Advanced concepts of data, storage, organization and retrieval. Topics include multiple-linked lists, balanced trees, graphs, abstract data types, classes and methods, object-oriented programming, searching and sorting. Prerequisite: CISS 245 or CISS 243.
Prerequisite(s) / Corequisite(s):
CISS 245 or CISS 243.
Course Rotation for Day Program:
Offered Fall and Spring.
Most current editions of the following:
Data Structures with C++ Using STL
By Ford, W. & Topp, W. (Prentice Hall) Recommended
C++ Data Structures
By Dale, N. (Jones and Bartlett) Recommended
Course Learning Outcomes
Analyze time and space complexities of basic algorithms.
Demonstrate an understanding of and implement basic sorting algorithms (including selection sort, quicksort, mergesort, heapsort, and counting sort).
Demonstrate an understanding of and implement linked lists, stacks, and queues.
Demonstrate an understanding of and implement trees and tree algorithms.
Demonstrate an understanding of and implement binary trees and algorithms.
Demonstrate an understanding of and implement heaps and priority queues.
Major Topics/Skills to be Covered:
Use various STL classes.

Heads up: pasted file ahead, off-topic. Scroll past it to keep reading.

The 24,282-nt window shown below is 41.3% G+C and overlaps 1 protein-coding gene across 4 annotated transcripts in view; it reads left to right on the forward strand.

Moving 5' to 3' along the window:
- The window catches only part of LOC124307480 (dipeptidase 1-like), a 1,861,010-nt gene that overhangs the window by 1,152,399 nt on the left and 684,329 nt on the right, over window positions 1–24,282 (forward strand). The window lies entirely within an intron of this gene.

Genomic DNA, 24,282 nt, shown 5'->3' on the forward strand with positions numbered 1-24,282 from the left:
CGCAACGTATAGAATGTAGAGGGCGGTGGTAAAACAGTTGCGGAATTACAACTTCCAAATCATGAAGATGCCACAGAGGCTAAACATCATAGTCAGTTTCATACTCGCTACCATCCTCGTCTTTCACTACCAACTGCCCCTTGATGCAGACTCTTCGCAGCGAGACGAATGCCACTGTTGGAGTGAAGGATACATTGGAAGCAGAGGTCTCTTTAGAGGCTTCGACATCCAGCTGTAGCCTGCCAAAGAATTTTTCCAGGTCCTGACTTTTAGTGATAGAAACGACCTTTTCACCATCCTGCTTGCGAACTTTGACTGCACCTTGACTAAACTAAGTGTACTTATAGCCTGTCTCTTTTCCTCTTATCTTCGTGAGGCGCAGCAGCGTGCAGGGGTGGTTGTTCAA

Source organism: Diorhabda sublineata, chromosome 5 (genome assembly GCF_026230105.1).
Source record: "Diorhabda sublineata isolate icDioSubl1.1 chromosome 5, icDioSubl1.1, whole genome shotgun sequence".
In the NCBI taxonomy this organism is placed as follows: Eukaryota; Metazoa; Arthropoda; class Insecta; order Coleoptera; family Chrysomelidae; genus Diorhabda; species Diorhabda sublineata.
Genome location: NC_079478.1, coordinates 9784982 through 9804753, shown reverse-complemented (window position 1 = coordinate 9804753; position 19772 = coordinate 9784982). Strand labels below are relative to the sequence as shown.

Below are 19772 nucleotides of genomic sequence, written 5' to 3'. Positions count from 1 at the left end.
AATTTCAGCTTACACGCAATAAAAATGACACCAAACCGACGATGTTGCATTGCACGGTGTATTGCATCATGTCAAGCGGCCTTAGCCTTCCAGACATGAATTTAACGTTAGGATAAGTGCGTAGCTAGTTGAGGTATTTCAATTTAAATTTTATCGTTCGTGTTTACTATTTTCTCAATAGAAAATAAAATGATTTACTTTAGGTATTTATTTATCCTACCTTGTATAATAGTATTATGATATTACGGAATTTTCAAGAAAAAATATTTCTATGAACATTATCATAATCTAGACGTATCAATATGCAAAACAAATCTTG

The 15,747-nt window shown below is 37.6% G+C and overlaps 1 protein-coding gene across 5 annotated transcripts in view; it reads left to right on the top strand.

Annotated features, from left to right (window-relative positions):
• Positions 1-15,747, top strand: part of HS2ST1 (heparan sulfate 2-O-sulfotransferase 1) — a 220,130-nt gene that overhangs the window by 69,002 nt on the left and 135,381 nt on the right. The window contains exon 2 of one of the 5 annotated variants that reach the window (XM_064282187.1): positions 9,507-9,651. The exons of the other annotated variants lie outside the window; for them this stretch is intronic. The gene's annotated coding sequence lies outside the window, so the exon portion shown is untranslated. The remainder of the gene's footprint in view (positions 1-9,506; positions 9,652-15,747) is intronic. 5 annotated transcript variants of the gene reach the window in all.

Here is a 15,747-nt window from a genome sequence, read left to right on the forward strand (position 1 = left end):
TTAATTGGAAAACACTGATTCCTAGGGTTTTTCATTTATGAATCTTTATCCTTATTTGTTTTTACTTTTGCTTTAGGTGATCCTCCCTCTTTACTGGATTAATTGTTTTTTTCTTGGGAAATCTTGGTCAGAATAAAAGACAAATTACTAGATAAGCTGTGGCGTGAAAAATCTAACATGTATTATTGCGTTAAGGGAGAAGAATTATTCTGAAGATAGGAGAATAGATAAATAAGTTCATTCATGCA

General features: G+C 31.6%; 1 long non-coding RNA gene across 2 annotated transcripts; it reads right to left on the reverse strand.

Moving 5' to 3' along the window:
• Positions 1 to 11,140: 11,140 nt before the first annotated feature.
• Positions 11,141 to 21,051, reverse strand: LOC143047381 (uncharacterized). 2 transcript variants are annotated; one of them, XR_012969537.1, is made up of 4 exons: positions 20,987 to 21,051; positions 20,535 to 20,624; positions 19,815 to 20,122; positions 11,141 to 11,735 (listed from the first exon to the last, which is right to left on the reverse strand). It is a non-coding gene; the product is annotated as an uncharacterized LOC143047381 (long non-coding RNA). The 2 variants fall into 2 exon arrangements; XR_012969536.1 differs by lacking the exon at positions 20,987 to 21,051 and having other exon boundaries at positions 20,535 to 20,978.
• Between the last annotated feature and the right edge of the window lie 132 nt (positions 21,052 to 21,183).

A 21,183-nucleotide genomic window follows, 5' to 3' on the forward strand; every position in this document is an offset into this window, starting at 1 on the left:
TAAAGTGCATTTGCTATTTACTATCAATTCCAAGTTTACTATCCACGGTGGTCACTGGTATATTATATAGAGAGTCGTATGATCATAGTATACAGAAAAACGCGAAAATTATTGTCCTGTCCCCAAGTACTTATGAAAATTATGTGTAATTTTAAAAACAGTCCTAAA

Implement doubly linked list class.
Implement circular linked list class.
Implement queue class.
Implement tree class including binary trees, B-tree, AVL trees.
Implement graph algorithms.
Implement divide-and-conquer technique.
Implement backtracking techniques.
Implement dynamic programming techniques.
Compare and contrast the time and space complexity of data structure and algorithms.
Recommended maximum class size for this course: 20
NOTE: The intention of this master course syllabus is to provide an outline of the contents of this course, as specified by
the faculty of Columbia College, regardless of who teaches the course, when it is taught, or where it is taught. Faculty members teaching this
course for Columbia College are expected to facilitate learning pursuant to the course learning outcomes and cover the subjects listed in the Major Topics/Skills to be Covered section.
However, instructors are also encouraged to cover additional topics of interest so long as those topics are relevant to the course's
subject. The master syllabus is, therefore, prescriptive in nature but also allows for a diversity of individual approaches to course material.